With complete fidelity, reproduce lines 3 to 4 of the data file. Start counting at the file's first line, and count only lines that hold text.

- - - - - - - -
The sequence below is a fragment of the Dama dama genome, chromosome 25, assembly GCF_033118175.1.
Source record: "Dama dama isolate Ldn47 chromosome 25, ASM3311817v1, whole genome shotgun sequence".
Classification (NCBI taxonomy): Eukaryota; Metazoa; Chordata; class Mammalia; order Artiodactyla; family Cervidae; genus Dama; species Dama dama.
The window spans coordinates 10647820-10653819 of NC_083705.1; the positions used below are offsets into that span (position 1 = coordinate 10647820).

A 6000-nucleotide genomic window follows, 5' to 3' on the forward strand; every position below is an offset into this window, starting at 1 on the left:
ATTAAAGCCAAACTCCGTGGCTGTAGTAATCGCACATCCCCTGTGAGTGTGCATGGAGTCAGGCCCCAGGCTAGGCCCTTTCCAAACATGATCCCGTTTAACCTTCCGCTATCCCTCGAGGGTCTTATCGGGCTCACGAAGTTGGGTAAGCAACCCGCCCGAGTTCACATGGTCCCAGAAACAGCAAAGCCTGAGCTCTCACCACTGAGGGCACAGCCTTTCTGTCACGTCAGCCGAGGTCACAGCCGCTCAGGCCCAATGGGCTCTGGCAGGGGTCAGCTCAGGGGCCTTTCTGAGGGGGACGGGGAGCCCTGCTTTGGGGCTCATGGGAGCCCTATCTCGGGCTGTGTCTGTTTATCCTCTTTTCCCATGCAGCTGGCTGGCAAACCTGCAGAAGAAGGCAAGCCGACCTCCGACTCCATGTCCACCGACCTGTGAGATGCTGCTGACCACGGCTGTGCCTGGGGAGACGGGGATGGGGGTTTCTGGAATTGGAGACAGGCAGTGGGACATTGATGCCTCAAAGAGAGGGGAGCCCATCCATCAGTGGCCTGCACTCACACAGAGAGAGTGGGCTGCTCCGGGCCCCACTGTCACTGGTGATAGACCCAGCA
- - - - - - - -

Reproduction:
Classification (NCBI taxonomy): Eukaryota; Metazoa; Chordata; class Mammalia; order Artiodactyla; family Cervidae; genus Dama; species Dama dama.
The window spans coordinates 10647820-10653819 of NC_083705.1; the positions used below are offsets into that span (position 1 = coordinate 10647820).